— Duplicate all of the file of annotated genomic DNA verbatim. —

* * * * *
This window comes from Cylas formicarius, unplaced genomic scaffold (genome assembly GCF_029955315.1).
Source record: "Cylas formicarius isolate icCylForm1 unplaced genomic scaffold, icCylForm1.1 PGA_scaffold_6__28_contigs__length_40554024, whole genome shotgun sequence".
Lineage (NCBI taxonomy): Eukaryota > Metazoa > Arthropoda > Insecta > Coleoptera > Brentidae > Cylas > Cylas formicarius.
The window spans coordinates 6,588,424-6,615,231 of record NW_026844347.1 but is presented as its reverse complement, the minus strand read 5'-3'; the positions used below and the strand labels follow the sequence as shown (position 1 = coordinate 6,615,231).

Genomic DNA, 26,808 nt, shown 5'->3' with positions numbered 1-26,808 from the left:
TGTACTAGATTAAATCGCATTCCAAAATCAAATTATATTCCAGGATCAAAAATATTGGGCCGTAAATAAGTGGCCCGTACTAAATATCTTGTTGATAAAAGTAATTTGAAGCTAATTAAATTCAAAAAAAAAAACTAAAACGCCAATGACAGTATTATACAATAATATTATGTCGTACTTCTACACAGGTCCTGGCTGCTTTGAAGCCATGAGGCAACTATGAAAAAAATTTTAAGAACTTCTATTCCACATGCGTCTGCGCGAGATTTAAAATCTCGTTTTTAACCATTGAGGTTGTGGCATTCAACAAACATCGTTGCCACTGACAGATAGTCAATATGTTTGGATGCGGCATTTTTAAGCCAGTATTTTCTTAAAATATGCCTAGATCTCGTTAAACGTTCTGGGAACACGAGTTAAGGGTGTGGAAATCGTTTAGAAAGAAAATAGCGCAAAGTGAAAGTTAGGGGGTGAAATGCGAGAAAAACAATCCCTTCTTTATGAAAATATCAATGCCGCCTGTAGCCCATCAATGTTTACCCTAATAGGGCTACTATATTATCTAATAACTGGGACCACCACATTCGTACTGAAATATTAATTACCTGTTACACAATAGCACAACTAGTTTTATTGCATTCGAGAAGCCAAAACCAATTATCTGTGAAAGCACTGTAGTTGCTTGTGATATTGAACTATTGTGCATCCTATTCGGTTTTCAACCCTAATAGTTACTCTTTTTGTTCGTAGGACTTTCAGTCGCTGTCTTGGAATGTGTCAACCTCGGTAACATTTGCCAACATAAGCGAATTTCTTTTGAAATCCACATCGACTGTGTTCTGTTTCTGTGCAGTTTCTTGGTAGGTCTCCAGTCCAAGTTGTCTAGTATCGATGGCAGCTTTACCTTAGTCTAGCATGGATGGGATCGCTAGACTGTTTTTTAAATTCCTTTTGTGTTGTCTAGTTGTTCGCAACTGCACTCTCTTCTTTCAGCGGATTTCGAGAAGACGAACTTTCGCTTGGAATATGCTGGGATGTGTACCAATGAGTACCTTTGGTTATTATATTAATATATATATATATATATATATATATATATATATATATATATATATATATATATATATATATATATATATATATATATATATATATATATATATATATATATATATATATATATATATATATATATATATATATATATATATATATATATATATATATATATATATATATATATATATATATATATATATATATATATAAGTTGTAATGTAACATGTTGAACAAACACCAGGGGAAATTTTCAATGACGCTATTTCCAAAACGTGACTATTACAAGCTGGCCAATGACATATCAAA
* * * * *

This window comes from Cylas formicarius, unplaced genomic scaffold (genome assembly GCF_029955315.1).
Source record: "Cylas formicarius isolate icCylForm1 unplaced genomic scaffold, icCylForm1.1 PGA_scaffold_6__28_contigs__length_40554024, whole genome shotgun sequence".
Lineage (NCBI taxonomy): Eukaryota > Metazoa > Arthropoda > Insecta > Coleoptera > Brentidae > Cylas > Cylas formicarius.
The window spans coordinates 6,588,424-6,615,231 of record NW_026844347.1 but is presented as its reverse complement, the minus strand read 5'-3'; the positions used below and the strand labels follow the sequence as shown (position 1 = coordinate 6,615,231).

Genomic DNA, 26,808 nt, shown 5'->3' with positions numbered 1-26,808 from the left:
TGTACTAGATTAAATCGCATTCCAAAATCAAATTATATTCCAGGATCAAAAATATTGGGCCGTAAATAAGTGGCCCGTACTAAATATCTTGTTGATAAAAGTAATTTGAAGCTAATTAAATTCAAAAAAAAAAACTAAAACGCCAATGACAGTATTATACAATAATATTATGTCGTACTTCTACACAGGTCCTGGCTGCTTTGAAGCCATGAGGCAACTATGAAAAAAATTTTAAGAACTTCTATTCCACATGCGTCTGCGCGAGATTTAAAATCTCGTTTTTAACCATTGAGGTTGTGGCATTCAACAAACATCGTTGCCACTGACAGATAGTCAATATGTTTGGATGCGGCATTTTTAAGCCAGTATTTTCTTAAAATATGCCTAGATCTCGTTAAACGTTCTGGGAACACGAGTTAAGGGTGTGGAAATCGTTTAGAAAGAAAATAGCGCAAAGTGAAAGTTAGGGGGTGAAATGCGAGAAAAACAATCCCTTCTTTATGAAAATATCAATGCCGCCTGTAGCCCATCAATGTTTACCCTAATAGGGCTACTATATTATCTAATAACTGGGACCACCACATTCGTACTGAAATATTAATTACCTGTTACACAATAGCACAACTAGTTTTATTGCATTCGAGAAGCCAAAACCAATTATCTGTGAAAGCACTGTAGTTGCTTGTGATATTGAACTATTGTGCATCCTATTCGGTTTTCAACCCTAATAGTTACTCTTTTTGTTCGTAGGACTTTCAGTCGCTGTCTTGGAATGTGTCAACCTCGGTAACATTTGCCAACATAAGCGAATTTCTTTTGAAATCCACATCGACTGTGTTCTGTTTCTGTGCAGTTTCTTGGTAGGTCTCCAGTCCAAGTTGTCTAGTATCGATGGCAGCTTTACCTTAGTCTAGCATGGATGGGATCGCTAGACTGTTTTTTAAATTCCTTTTGTGTTGTCTAGTTGTTCGCAACTGCACTCTCTTCTTTCAGCGGATTTCGAGAAGACGAACTTTCGCTTGGAATATGCTGGGATGTGTACCAATGAGTACCTTTGGTTATTATATTAATATATATATATATATATATATATATATATATATATATATATATATATATATATATATATATATATATATATATATATATATATATATATATATATATATATATATATATATATATATATATATATATATATATATATATATATATATATATATATATATATATATATATATATATATATATATATATATATATATATAAGTTGTAATGTAACATGTTGAACAAACACCAGGGGAAATTTTCAATGACGCTATTTCCAAAACGTGACTATTACAAGCTGGCCAATGACATATCAAA